Live and Let Die Screen 3 articles

Live and Let Die


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  • the sexual politics, while always dicey, are here beginning to show as such... In any event, though, Bond traipsing through the mean streets of Manhattan and the maze of New Orleans and beyond is good globe-trotting action, and Yaphet Kotto is a highly credible villain. And while Moore’s relatively callow next to Connery, here he’s comfortable enough not to overdo the arched eyebrows and so on. The introduction of J.W. Pepper remains highly regrettable.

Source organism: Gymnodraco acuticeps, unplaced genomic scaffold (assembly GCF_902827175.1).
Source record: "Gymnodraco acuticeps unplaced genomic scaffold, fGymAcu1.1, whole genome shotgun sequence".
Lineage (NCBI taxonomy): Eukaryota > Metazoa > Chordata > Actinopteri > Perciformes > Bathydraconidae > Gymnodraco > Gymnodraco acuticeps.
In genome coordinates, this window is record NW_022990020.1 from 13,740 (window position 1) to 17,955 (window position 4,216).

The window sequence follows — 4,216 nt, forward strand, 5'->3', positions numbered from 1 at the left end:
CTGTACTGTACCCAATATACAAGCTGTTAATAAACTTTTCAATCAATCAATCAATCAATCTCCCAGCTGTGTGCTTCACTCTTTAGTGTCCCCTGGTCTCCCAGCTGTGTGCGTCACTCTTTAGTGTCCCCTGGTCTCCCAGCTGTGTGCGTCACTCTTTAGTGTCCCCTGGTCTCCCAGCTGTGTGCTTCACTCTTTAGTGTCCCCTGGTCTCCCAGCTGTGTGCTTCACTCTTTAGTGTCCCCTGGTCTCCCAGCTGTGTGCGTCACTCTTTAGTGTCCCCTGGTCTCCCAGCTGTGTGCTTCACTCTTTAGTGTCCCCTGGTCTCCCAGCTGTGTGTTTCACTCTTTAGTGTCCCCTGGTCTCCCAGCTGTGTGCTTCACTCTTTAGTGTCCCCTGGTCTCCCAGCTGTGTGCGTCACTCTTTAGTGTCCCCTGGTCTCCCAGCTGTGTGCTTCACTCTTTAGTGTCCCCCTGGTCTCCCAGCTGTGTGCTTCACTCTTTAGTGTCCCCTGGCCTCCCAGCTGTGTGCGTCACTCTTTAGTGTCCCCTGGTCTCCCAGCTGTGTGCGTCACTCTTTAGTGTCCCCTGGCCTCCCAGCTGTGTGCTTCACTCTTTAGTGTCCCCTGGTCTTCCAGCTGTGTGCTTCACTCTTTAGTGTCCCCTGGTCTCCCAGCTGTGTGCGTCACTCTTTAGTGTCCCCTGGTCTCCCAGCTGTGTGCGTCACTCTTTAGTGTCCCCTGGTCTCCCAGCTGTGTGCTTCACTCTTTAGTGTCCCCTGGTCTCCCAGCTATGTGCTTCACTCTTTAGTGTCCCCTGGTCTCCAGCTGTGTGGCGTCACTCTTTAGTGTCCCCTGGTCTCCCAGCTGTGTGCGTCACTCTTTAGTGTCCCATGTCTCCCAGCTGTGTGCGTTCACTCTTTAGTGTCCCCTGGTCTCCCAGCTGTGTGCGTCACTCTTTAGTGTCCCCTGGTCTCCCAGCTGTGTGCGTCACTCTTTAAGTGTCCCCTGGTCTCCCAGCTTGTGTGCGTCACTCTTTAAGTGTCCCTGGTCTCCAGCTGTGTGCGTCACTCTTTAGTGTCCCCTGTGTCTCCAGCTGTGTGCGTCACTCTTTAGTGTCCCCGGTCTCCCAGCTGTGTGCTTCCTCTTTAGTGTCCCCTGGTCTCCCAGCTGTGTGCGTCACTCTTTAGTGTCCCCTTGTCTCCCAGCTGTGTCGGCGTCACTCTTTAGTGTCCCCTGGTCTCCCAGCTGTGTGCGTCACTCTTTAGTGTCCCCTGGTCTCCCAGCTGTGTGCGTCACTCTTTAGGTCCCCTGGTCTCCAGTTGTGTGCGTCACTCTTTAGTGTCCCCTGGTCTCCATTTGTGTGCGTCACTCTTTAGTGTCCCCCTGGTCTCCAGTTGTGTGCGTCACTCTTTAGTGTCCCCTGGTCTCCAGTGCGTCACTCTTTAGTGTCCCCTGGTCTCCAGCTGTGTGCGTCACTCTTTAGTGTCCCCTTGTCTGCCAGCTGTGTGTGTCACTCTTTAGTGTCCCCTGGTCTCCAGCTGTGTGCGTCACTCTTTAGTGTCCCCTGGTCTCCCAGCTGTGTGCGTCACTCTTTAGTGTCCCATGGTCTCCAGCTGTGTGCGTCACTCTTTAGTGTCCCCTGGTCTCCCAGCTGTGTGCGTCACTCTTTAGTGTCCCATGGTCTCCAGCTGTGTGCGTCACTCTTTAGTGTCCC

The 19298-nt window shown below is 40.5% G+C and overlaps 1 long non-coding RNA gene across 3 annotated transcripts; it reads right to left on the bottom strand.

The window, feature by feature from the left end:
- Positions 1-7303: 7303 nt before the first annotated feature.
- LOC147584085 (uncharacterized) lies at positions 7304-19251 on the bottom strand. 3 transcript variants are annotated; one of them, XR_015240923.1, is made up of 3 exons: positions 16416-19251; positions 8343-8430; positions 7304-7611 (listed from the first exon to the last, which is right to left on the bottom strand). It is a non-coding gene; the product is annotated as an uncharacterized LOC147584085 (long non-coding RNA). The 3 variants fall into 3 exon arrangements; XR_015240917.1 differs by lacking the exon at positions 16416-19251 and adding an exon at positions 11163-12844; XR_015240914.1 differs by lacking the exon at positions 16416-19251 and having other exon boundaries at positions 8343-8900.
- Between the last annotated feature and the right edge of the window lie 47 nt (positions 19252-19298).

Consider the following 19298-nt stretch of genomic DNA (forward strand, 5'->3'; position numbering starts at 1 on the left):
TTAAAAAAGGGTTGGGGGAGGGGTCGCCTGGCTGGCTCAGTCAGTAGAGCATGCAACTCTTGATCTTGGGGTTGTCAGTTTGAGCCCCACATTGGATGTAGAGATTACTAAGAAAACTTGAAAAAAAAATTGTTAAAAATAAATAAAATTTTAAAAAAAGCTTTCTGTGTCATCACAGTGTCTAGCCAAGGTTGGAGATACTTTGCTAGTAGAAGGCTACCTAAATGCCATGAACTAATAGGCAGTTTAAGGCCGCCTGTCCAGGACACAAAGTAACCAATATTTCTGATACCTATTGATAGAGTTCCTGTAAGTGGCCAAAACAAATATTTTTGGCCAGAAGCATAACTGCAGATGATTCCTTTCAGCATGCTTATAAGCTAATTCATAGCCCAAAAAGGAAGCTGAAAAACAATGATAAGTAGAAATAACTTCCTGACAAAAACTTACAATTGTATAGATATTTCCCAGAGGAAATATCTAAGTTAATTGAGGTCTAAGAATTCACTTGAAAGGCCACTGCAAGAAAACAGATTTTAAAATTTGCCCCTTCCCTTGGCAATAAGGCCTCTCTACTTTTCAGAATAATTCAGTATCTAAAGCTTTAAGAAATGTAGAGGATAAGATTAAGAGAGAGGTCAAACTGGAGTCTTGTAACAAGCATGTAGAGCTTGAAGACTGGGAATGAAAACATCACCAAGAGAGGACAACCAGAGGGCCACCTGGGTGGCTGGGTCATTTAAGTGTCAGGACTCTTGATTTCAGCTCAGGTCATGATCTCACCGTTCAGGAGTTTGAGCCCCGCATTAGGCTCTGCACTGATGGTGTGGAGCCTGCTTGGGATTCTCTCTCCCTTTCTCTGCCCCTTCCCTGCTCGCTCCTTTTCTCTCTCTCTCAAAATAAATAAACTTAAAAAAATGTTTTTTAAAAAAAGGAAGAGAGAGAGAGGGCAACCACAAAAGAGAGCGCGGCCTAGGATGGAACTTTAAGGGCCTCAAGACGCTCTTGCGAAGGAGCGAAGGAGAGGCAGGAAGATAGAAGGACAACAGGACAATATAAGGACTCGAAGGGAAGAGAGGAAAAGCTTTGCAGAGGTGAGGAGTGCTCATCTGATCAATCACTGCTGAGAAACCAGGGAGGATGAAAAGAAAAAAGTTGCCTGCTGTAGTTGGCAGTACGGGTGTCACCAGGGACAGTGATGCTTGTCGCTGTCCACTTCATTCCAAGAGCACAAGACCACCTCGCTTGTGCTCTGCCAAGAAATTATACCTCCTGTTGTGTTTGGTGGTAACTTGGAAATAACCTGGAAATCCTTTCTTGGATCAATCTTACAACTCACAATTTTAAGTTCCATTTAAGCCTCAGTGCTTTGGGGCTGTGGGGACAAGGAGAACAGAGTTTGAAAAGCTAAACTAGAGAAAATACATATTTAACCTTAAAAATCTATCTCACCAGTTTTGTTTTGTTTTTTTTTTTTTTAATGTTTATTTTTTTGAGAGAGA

• Another story of fusty British values fighting against the tide of a changing world, it expresses a mix of awe and confusion at the culture of black America, while desperately struggling for modern relevance alongside it, making a clown out of a racist Southern sheriff, even as it vaunts the exploits of a hero who’s just as regressive.

  • It became perhaps the purest pop-art moment the Bond film has had to date and also the instalment that seems most in thrall to the series’ deep roots in Feuillade and Lang-style thrillers.